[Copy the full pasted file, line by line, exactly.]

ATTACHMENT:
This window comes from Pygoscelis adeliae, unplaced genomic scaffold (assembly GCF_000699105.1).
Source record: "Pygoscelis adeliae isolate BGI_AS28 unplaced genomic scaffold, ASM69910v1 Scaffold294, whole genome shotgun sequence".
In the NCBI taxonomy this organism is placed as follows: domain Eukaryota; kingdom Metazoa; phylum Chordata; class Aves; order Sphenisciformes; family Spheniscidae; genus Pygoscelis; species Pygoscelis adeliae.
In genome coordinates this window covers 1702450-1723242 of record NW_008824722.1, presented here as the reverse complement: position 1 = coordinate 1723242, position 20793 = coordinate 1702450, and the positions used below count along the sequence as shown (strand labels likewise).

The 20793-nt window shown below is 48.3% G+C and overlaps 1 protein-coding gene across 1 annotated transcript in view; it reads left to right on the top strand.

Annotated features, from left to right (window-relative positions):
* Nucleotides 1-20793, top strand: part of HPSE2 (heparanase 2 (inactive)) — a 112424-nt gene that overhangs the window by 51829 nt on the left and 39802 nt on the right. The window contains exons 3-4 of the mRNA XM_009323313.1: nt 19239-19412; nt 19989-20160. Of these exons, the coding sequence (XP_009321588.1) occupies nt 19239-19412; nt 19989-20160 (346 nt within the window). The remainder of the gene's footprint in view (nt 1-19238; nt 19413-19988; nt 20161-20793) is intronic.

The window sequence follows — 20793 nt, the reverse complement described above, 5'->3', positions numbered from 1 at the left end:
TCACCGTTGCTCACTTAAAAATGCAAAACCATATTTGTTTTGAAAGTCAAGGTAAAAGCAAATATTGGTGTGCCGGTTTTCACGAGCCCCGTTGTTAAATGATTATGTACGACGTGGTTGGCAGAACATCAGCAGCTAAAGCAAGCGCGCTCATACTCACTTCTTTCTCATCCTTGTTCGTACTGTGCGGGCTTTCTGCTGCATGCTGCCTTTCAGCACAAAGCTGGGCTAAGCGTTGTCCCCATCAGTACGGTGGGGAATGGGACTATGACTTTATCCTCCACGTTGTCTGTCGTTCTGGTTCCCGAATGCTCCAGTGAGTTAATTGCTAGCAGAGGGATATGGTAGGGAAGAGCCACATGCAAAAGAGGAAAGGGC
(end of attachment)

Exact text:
This window comes from Pygoscelis adeliae, unplaced genomic scaffold (assembly GCF_000699105.1).
Source record: "Pygoscelis adeliae isolate BGI_AS28 unplaced genomic scaffold, ASM69910v1 Scaffold294, whole genome shotgun sequence".
In the NCBI taxonomy this organism is placed as follows: domain Eukaryota; kingdom Metazoa; phylum Chordata; class Aves; order Sphenisciformes; family Spheniscidae; genus Pygoscelis; species Pygoscelis adeliae.
In genome coordinates this window covers 1702450-1723242 of record NW_008824722.1, presented here as the reverse complement: position 1 = coordinate 1723242, position 20793 = coordinate 1702450, and the positions used below count along the sequence as shown (strand labels likewise).

The 20793-nt window shown below is 48.3% G+C and overlaps 1 protein-coding gene across 1 annotated transcript in view; it reads left to right on the top strand.

Annotated features, from left to right (window-relative positions):
* Nucleotides 1-20793, top strand: part of HPSE2 (heparanase 2 (inactive)) — a 112424-nt gene that overhangs the window by 51829 nt on the left and 39802 nt on the right. The window contains exons 3-4 of the mRNA XM_009323313.1: nt 19239-19412; nt 19989-20160. Of these exons, the coding sequence (XP_009321588.1) occupies nt 19239-19412; nt 19989-20160 (346 nt within the window). The remainder of the gene's footprint in view (nt 1-19238; nt 19413-19988; nt 20161-20793) is intronic.

The window sequence follows — 20793 nt, the reverse complement described above, 5'->3', positions numbered from 1 at the left end:
TCACCGTTGCTCACTTAAAAATGCAAAACCATATTTGTTTTGAAAGTCAAGGTAAAAGCAAATATTGGTGTGCCGGTTTTCACGAGCCCCGTTGTTAAATGATTATGTACGACGTGGTTGGCAGAACATCAGCAGCTAAAGCAAGCGCGCTCATACTCACTTCTTTCTCATCCTTGTTCGTACTGTGCGGGCTTTCTGCTGCATGCTGCCTTTCAGCACAAAGCTGGGCTAAGCGTTGTCCCCATCAGTACGGTGGGGAATGGGACTATGACTTTATCCTCCACGTTGTCTGTCGTTCTGGTTCCCGAATGCTCCAGTGAGTTAATTGCTAGCAGAGGGATATGGTAGGGAAGAGCCACATGCAAAAGAGGAAAGGGC